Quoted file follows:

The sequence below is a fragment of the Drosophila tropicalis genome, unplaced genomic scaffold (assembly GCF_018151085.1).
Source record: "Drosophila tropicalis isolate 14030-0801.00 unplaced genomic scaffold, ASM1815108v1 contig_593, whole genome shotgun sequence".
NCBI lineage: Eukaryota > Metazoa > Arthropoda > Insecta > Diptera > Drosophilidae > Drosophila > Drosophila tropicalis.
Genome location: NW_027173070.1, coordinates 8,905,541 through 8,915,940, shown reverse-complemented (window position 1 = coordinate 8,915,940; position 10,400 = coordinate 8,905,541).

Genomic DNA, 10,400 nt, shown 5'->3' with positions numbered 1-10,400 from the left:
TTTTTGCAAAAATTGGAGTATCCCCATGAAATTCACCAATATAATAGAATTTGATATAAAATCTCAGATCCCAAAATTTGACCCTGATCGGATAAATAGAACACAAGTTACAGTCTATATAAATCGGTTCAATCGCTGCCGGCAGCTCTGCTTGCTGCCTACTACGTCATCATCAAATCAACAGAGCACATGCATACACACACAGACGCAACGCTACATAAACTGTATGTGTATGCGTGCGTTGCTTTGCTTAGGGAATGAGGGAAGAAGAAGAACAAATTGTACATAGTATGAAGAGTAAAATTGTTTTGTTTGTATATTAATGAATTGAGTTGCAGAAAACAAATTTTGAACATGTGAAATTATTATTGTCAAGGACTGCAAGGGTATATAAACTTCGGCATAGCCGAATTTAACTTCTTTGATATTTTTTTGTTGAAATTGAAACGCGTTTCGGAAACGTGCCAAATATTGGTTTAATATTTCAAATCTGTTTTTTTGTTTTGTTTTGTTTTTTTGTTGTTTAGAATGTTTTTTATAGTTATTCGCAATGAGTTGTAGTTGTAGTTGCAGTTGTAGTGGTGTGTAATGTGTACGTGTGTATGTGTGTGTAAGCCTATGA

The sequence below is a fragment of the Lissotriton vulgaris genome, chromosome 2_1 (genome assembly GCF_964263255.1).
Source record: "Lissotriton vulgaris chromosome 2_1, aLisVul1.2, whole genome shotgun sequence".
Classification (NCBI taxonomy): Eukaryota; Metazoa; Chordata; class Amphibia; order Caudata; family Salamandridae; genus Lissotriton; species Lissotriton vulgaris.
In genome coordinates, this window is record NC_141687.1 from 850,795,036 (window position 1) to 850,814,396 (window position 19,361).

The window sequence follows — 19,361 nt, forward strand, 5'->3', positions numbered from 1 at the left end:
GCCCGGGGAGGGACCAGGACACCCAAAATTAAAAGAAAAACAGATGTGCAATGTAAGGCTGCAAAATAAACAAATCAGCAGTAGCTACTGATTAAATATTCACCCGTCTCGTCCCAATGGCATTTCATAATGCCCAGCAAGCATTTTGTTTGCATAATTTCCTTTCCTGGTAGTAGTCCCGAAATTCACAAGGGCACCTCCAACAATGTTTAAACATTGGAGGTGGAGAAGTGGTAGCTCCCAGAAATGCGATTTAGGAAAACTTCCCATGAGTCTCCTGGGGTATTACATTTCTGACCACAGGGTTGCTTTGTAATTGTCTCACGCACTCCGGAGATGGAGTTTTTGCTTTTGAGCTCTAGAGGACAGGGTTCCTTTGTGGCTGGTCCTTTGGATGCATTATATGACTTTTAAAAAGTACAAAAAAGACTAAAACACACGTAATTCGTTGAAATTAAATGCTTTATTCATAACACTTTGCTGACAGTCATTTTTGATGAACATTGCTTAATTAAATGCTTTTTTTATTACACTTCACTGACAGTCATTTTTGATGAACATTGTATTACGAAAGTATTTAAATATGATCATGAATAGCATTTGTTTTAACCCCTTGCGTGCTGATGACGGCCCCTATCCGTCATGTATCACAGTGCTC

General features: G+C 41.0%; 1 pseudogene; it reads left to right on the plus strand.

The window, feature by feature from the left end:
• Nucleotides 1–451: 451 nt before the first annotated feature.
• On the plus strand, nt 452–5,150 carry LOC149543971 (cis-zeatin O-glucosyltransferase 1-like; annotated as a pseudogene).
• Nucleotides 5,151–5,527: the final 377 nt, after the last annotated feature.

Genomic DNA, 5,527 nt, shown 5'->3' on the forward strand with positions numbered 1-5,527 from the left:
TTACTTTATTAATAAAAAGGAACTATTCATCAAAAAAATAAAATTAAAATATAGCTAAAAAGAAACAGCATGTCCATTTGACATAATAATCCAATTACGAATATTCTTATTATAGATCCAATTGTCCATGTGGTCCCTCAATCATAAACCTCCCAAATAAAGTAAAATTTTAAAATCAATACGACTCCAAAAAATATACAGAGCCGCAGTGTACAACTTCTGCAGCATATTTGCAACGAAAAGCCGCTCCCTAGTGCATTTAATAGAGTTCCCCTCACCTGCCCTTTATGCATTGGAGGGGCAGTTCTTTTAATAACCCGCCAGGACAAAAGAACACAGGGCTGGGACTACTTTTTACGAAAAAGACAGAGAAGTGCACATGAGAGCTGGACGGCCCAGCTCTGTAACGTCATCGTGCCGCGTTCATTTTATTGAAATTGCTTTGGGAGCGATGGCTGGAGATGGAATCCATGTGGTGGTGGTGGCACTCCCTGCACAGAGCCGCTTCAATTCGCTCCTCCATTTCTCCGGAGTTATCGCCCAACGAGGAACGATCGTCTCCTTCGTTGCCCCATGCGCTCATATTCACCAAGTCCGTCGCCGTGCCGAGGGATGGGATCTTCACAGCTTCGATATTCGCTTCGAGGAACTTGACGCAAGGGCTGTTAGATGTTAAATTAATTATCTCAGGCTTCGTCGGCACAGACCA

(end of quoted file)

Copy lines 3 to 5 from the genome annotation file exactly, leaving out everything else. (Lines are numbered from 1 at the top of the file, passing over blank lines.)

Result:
NCBI lineage: Eukaryota > Metazoa > Arthropoda > Insecta > Diptera > Drosophilidae > Drosophila > Drosophila tropicalis.
Genome location: NW_027173070.1, coordinates 8,905,541 through 8,915,940, shown reverse-complemented (window position 1 = coordinate 8,915,940; position 10,400 = coordinate 8,905,541).

Genomic DNA, 10,400 nt, shown 5'->3' with positions numbered 1-10,400 from the left: